Posted by: Lisa Hill | April 27, 2009

Ice, by Louis Nowra


ice What a treat this turned out to be!  I’m making my way through the Miles Franklin shortlist, and from some of the reviews I’d read I really wasn’t sure that I was going to like this one, but it turns out to be a most interesting book.  (Actually, the judges have a difficult task ahead of them this year with so many fine books hitting the shelves – I’m glad I don’t have to decide which one should win!)

Ice begins with Malcolm McEachern, an entrepreneur who transports an iceberg to Sydney Harbour in the early days of the colony.  It’s hacked to bits and used in a variety of ways: for ice in luxury drinks, as a refrigerant and as a preservative for corpses, not least for the body of a sailor who’d died in Antarctic waters 40 years before. 

BEWARE: SPOILERS

And then on p38 there is a sudden, disorienting jolt and the narrative switches from 3rd person past tense omniscient to 2nd person present, the era signalled almost casually by the reference to the sails of the Sydney Opera House.  The un-named subject addressed by the narrator is some kind of researcher whose ‘neat detective work’ reveals Malcolm’s childhood in Islay, in Glasgow and in London.  The narrative then drifts back to the past until p43 when the researcher is revealed as Beatrice who lies in a coma, perhaps after an assault of some kind.  Her lover, as yet genderless,  (but not if you’ve read the blurb on the back) is trying to complete her research for her.  So the narrative consists of  research (some by her and some by him) and his one-way conversation with his unconscious wife.

It’s really difficult to write about what happens and how this book is constructed without revealing more than I should.  The tricky thing with Ice is that it’s not just plot points that are relevant.  There are segments that seem very strange and incoherent, and had I not read Tim Hall’s helpful piece in the Australian Book Review I might not have worked out how brilliantly Nowra has constructed these parallel narratives.  Part of the pleasure in this book is the moment when it dawns on you what Nowra is up to, and then the fun of tracing back through the pages to see where the transitions are.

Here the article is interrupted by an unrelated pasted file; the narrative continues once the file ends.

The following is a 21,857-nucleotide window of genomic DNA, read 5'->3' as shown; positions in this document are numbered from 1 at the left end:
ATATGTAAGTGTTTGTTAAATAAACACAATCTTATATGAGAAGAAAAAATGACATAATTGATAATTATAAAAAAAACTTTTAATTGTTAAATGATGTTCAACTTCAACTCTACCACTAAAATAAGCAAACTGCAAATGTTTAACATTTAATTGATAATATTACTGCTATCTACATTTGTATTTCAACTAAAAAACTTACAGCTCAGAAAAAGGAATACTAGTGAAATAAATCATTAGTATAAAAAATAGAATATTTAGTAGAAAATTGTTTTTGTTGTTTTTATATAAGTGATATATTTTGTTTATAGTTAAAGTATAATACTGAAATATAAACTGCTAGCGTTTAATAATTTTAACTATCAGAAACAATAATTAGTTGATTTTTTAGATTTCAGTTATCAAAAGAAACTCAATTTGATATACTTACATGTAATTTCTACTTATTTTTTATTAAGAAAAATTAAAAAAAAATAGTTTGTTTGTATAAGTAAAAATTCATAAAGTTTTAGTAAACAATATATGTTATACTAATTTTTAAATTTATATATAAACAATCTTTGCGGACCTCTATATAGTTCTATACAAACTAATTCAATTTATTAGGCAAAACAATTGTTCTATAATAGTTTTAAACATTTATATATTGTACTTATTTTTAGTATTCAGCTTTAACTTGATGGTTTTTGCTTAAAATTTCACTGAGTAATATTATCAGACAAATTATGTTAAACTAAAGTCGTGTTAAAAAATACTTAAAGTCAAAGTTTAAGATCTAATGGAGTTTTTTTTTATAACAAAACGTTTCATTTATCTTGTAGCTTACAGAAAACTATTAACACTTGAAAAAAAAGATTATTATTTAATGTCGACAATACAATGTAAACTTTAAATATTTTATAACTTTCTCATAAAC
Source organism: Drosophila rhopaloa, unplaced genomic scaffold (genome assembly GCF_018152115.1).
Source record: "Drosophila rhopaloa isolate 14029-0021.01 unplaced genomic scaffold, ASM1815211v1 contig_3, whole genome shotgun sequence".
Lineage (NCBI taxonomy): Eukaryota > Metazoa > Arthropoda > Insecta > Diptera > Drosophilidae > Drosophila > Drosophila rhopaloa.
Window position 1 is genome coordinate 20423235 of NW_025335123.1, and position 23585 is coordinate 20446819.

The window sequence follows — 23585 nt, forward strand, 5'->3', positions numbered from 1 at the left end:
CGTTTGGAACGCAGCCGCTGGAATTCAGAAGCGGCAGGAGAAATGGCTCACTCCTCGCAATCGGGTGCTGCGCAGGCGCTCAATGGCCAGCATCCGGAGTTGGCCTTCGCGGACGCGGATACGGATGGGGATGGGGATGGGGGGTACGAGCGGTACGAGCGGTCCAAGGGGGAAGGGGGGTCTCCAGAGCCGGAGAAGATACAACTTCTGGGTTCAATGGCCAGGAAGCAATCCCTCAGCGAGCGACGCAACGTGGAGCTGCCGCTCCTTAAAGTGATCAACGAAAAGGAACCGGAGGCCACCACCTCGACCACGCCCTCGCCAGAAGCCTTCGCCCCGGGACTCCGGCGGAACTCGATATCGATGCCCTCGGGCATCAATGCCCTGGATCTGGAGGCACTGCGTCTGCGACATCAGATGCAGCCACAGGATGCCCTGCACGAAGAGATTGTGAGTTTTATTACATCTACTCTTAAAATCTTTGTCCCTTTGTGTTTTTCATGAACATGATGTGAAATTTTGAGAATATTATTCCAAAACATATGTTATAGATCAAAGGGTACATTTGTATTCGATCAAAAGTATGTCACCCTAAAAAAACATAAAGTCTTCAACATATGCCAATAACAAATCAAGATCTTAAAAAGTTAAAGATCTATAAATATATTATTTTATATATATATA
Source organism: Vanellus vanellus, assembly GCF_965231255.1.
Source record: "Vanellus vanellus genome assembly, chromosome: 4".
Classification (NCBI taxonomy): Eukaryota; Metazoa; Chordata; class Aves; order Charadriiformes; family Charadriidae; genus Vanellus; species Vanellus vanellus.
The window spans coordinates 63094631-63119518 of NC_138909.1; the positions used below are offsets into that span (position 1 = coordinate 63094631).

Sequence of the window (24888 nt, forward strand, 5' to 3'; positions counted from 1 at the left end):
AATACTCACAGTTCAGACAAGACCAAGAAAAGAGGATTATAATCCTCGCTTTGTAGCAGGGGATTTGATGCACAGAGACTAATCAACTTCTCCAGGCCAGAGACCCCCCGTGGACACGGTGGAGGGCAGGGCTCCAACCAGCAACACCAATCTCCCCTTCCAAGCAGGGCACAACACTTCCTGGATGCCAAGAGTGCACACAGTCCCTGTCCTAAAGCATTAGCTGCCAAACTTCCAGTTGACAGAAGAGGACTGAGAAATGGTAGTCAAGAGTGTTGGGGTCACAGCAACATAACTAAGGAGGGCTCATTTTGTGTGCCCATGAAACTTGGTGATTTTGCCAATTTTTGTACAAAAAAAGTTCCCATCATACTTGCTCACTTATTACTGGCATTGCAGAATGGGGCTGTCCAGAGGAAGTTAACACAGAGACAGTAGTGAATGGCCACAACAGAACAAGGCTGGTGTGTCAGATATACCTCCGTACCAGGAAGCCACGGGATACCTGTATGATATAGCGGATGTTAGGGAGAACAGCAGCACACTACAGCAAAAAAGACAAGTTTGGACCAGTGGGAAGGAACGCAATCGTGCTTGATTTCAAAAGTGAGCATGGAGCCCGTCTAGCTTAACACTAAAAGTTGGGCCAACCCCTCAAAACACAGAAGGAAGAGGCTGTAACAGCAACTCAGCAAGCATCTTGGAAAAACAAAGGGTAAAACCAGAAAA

Nowra also plays around with ‘ice’ in its too-common contemporary manifestation, but I most enjoyed his replication of 19th century Australia.  There is a superb description of Collins St on p182 and Cairns on p191; there’s also a nice credit to Queen Victoria on p149 for her prescient recognition that:

the ice-making machine was the beginning of a revolution…it had defeated putrescence and it had overcome the inevitable decay of death.  It was unnatural – and that was the point.  It would turn notions of decay and death upside down.  The unnatural would become the way of things.

All kinds of unnatural things proceed to happen in this intriguing study of obsession.  There are some fabulously memorable characters, some of whom are based on real people.  I was especially fond of the Frenchman Eugene Nicolle, who teaches Malcolm the importance of dressing to impress (p111) and the lugubrious Andrew whose cautious personality gets swamped by Malcolm’s soaring ambitions.

I was a little unnerved by Nowra’s somewhat negative portrayals of Aborigines.  Describing Malcolm’s interest and ambitions, he writes ‘He was especially intrigued by Australia, with its cannibal Aborigines.’ (p49)  This is not something I’ve come across before, and I wondered why Nowra would choose to include it.   Then on p108 he uses the term n—– a term used in the 19th century but not now (except by racists, I suppose).  The narrator who is writing this biography for Beatrice is writing some time after the completion of the Sydney Opera House – and that narrator must be aware (as must be Nowra himself) of the sensitivities around this word’s use.  Why does Nowra choose to use it? Why does he show Aborigines to be liars and savages (p192-3) and have them squabble like children over a mirror?  If he is trying to be authentic in representing 19th century racism, it seems unnecessarily provocative to me.